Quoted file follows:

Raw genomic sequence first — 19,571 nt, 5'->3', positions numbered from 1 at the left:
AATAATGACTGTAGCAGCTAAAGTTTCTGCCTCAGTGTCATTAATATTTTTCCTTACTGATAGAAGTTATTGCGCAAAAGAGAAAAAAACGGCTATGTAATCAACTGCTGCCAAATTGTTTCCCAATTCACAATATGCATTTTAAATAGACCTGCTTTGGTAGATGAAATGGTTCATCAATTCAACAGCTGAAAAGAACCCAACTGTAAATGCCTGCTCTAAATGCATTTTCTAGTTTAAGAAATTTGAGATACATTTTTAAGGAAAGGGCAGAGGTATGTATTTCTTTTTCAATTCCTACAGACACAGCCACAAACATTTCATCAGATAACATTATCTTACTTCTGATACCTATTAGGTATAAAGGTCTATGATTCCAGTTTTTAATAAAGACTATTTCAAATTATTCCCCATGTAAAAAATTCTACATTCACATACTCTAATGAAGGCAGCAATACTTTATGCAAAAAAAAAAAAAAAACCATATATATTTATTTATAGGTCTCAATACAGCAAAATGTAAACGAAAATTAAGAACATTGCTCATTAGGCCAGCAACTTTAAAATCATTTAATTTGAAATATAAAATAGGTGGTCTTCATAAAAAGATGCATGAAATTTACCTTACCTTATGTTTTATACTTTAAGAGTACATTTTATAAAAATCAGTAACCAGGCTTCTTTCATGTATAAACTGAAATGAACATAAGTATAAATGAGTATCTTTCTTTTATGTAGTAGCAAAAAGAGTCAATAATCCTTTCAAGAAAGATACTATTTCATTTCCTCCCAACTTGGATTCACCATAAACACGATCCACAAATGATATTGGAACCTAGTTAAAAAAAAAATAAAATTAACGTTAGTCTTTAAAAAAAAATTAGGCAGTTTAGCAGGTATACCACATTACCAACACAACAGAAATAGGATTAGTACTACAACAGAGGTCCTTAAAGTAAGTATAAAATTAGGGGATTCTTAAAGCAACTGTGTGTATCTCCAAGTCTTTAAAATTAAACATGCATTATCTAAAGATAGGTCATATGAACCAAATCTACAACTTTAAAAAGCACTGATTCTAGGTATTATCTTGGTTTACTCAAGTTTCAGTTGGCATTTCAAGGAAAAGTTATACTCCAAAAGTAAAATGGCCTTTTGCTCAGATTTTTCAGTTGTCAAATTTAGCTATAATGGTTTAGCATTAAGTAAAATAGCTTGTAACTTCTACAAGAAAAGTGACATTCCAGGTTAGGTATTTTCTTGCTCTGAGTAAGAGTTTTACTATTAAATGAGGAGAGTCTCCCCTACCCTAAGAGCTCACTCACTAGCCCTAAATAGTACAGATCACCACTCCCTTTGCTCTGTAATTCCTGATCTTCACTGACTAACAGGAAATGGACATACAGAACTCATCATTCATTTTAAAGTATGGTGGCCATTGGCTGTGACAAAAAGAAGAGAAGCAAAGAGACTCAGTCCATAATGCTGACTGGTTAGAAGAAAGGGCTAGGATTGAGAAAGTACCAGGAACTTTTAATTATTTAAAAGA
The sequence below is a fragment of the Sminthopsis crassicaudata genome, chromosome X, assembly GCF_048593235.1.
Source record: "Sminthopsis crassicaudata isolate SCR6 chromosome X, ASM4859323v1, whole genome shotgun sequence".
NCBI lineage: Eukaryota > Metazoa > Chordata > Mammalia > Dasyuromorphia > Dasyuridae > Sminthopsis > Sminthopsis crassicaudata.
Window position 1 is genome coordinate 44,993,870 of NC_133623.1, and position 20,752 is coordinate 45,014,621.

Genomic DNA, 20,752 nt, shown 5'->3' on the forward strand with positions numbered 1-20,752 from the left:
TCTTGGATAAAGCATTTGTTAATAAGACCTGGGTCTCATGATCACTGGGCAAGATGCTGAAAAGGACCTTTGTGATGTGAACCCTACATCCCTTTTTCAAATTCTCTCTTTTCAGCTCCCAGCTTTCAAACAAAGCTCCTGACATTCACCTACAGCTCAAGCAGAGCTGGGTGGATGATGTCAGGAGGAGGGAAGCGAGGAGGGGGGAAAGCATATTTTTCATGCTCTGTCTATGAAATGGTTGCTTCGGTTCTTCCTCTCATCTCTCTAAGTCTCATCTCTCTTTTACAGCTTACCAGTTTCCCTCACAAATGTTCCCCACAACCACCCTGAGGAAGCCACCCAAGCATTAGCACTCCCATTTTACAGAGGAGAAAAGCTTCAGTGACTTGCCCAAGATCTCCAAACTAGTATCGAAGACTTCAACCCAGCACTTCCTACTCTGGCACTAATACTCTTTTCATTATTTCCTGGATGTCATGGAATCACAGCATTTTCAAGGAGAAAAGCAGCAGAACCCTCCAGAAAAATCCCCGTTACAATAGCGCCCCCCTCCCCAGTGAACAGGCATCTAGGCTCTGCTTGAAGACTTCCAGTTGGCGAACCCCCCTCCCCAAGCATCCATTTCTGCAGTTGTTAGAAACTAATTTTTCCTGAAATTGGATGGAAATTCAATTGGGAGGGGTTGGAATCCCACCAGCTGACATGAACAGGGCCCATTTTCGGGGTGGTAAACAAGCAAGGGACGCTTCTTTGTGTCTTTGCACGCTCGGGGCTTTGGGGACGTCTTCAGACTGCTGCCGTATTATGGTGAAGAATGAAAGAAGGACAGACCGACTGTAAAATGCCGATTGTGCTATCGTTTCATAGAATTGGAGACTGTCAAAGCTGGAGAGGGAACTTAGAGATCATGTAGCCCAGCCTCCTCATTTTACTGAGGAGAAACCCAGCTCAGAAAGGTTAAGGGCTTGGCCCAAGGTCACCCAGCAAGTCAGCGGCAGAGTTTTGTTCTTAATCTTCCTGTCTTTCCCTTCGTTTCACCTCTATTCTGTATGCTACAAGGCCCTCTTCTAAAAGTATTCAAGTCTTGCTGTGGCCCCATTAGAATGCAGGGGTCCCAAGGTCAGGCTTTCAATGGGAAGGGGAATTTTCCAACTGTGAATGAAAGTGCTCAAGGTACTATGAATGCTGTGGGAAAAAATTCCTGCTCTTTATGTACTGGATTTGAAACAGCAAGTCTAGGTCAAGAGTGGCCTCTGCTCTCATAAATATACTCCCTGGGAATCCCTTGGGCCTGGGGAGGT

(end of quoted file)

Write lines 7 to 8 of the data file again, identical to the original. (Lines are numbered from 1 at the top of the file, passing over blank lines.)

Genomic DNA, 20,752 nt, shown 5'->3' on the forward strand with positions numbered 1-20,752 from the left:
TCTTGGATAAAGCATTTGTTAATAAGACCTGGGTCTCATGATCACTGGGCAAGATGCTGAAAAGGACCTTTGTGATGTGAACCCTACATCCCTTTTTCAAATTCTCTCTTTTCAGCTCCCAGCTTTCAAACAAAGCTCCTGACATTCACCTACAGCTCAAGCAGAGCTGGGTGGATGATGTCAGGAGGAGGGAAGCGAGGAGGGGGGAAAGCATATTTTTCATGCTCTGTCTATGAAATGGTTGCTTCGGTTCTTCCTCTCATCTCTCTAAGTCTCATCTCTCTTTTACAGCTTACCAGTTTCCCTCACAAATGTTCCCCACAACCACCCTGAGGAAGCCACCCAAGCATTAGCACTCCCATTTTACAGAGGAGAAAAGCTTCAGTGACTTGCCCAAGATCTCCAAACTAGTATCGAAGACTTCAACCCAGCACTTCCTACTCTGGCACTAATACTCTTTTCATTATTTCCTGGATGTCATGGAATCACAGCATTTTCAAGGAGAAAAGCAGCAGAACCCTCCAGAAAAATCCCCGTTACAATAGCGCCCCCCTCCCCAGTGAACAGGCATCTAGGCTCTGCTTGAAGACTTCCAGTTGGCGAACCCCCCTCCCCAAGCATCCATTTCTGCAGTTGTTAGAAACTAATTTTTCCTGAAATTGGATGGAAATTCAATTGGGAGGGGTTGGAATCCCACCAGCTGACATGAACAGGGCCCATTTTCGGGGTGGTAAACAAGCAAGGGACGCTTCTTTGTGTCTTTGCACGCTCGGGGCTTTGGGGACGTCTTCAGACTGCTGCCGTATTATGGTGAAGAATGAAAGAAGGACAGACCGACTGTAAAATGCCGATTGTGCTATCGTTTCATAGAATTGGAGACTGTCAAAGCTGGAGAGGGAACTTAGAGATCATGTAGCCCAGCCTCCTCATTTTACTGAGGAGAAACCCAGCTCAGAAAGGTTAAGGGCTTGGCCCAAGGTCACCCAGCAAGTCAGCGGCAGAGTTTTGTTCTTAATCTTCCTGTCTTTCCCTTCGTTTCACCTCTATTCTGTATGCTACAAGGCCCTCTTCTAAAAGTATTCAAGTCTTGCTGTGGCCCCATTAGAATGCAGGGGTCCCAAGGTCAGGCTTTCAATGGGAAGGGGAATTTTCCAACTGTGAATGAAAGTGCTCAAGGTACTATGAATGCTGTGGGAAAAAATTCCTGCTCTTTATGTACTGGATTTGAAACAGCAAGTCTAGGTCAAGAGTGGCCTCTGCTCTCATAAATATACTCCCTGGGAATCCCTTGGGCCTGGGGAGGT